David recently made another completely different monochrome build. This time photography comes into play in a different way. Also take a look at some of these other awesome monochrome creations in our archives.
What you’re looking at is one of them there Tetrahedral Planetoids we’ve heard so much about in the sci-fi funny pages. Leave it to Simon Liu to wrap his noggin around a thing most of us can’t even pronounce much less think about. But Simon has one of those creative noggins and a knack to put it to use in LEGO. Math is beautiful, he tells us. I’ll take his word for it as my own mathematical results vary from “that just about makes sense” to…”now what in tarnation were you thinking, boy?” This piece is an exercise in both symmetry and monochromic applications. It was inspired by M.C. Escher who also has one of them creative noggins that can make math look beautiful.
Some of the best LEGO builds are the ones that move without moving, and like a picture, say a thousand words. This monochrome scene by Duncan Lindbo is one that says it all. A giant, insect-like robot, loaded with guns aimed at a sliver of concrete brick wall? I’d say we know how this one turns out, but maybe we’ll give that little guy a chance. He’s obviously doing something right if he survived this long…Then again, somehow that curious head tilt makes the mech look kinda cute. Maybe we’ve got it all wrong! Maybe it just wants to play! But either way, with the bullet holes on the ground, and the crater in that wall… Yeah, my money’s on the bug.
This creation wouldn’t be the same if it was in full color. There’s just something about monochrome. Click this link if you want to see a few more single-color builds.
As an avid builder and a contributor for The Brothers Brick, I have seen a lot of LEGO creations. I mean A LOT of LEGO creations. To put this in perspective as to what it is like to be an adult LEGO builder, I have a LEGO room in my home — most of us do, some more elaborate than others. Whether it be a corner of the laundry room, a repurposed bedroom, or an elaborate add-on suite built for this reason, we all have a dedicated space to build LEGO. A perusal of my phone contacts reveals that the vast majority of my friends are LEGO friends. We eat, sleep and breath this stuff daily. By now I’ve written a fair number of articles and am confident that I can at least amuse if not inspire or enlighten our readers. With all this in mind, you’d think there would be no one to baffle me and put me at a loss for words. But then along came Ekow Nimako.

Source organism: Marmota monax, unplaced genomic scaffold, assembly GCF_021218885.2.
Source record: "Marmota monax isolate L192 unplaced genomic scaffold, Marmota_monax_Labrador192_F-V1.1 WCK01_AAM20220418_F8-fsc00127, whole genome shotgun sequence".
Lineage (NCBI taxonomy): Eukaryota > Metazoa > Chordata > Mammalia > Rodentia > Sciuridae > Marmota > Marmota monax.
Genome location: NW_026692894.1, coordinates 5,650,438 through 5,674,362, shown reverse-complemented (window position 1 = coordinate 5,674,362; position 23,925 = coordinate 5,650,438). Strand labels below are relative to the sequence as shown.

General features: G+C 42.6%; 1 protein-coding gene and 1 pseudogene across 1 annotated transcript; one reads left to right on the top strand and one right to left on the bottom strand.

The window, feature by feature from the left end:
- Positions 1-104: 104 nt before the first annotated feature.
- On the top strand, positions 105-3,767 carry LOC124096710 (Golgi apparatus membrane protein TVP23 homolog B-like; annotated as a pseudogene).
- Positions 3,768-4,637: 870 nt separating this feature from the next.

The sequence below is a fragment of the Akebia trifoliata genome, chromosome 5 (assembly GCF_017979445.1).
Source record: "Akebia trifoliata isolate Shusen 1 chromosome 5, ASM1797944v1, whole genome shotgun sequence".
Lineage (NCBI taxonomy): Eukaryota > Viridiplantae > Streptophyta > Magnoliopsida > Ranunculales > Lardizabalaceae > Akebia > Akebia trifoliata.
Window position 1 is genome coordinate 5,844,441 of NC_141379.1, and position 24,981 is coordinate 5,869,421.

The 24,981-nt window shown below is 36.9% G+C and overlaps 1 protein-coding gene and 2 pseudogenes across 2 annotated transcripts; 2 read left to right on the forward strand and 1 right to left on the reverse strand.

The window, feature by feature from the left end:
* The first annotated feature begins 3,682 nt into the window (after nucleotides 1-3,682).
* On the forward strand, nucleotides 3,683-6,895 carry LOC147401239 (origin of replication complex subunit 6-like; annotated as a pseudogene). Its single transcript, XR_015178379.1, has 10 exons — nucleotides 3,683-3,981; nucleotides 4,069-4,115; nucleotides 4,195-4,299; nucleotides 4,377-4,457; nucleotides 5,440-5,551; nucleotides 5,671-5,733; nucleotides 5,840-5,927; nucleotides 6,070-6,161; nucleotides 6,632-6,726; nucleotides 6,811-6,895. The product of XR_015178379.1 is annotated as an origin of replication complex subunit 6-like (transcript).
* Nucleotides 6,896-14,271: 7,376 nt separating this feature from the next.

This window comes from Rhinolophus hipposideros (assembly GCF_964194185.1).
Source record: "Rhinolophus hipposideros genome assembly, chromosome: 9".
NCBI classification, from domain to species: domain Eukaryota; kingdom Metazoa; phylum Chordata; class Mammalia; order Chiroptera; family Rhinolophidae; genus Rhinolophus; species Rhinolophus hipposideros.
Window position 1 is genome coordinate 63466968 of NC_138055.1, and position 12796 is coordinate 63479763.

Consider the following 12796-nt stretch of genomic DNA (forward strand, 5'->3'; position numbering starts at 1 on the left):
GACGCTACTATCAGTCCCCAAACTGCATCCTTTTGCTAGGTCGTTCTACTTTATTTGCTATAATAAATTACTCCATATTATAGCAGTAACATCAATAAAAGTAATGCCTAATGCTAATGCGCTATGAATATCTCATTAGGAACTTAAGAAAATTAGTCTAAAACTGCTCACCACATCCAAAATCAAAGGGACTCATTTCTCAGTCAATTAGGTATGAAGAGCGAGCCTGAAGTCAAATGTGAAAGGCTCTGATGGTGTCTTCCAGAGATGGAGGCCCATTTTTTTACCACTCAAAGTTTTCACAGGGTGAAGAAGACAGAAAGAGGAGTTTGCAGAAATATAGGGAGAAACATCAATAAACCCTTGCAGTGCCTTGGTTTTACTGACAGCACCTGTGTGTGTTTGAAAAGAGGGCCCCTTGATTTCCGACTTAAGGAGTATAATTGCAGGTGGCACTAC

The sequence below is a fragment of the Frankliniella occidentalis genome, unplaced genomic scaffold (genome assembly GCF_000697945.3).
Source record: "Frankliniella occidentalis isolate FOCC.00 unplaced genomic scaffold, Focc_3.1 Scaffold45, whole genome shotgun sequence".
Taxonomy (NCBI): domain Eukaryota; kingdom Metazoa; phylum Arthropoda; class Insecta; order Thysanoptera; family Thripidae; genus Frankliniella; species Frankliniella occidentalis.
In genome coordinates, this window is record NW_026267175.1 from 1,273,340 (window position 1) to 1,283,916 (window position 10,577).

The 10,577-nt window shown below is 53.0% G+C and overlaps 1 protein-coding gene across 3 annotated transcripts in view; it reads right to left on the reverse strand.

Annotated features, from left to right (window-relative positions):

Building in monochrome can often be a huge challenge, even if the source material is too. This lovely mausoleum by Jens Ohrndorf is a really great example of knocking that challenge out of the park. The Taj Mahal-esque creation puts some nice techniques to work, especially on the top. Also, the aged and yellowed bricks give it a feel reminiscent of being true-to-life.
This close-up photo really shows how neatly everything fits together. Overall, the perfect amount of detail is packed into a satisfyingly compact microscale build.
Why not make a Buddha out of LEGO? Actually, while we’re at it, why not make a posable Buddha mech? That’s what inspired Moko to build this odd-but-beautiful creation, and the posable figure is actually quite intriguing. The body shape is nice, and the face, as well as the hair made with exposed studs on the head, are expertly crafted.
Moko is also quite good at taking photos that really bring his characters to life. If you can read Japanese (or roughly approximate it with an in-browser translator), you can learn more about Moko and his build on his blog. Actually, even if you can’t, his plethora of pictures are quite interesting! Yes, a minifigure can indeed fit in the compartment behind that muscular chest, so we guess that makes this technically a mech.
As we all know, building with LEGO isn’t just about creating cool things, it’s also a fantastic art medium. Not only that, it’s a wonderful outlet for self-expression. One builder and incredible artist, Ekow Nimako, is a master of gorgeous monochrome sculptures. This white unicorn is just one of his many creations.
It turns out that he has built a similar piece in almost all black. Also, it sounds like he is considering building a large-scale version of this creation, with a child on its back. If he does, I’m sure it will be incredible! Ekow has many amazing builds, so keep an eye out for future coverage!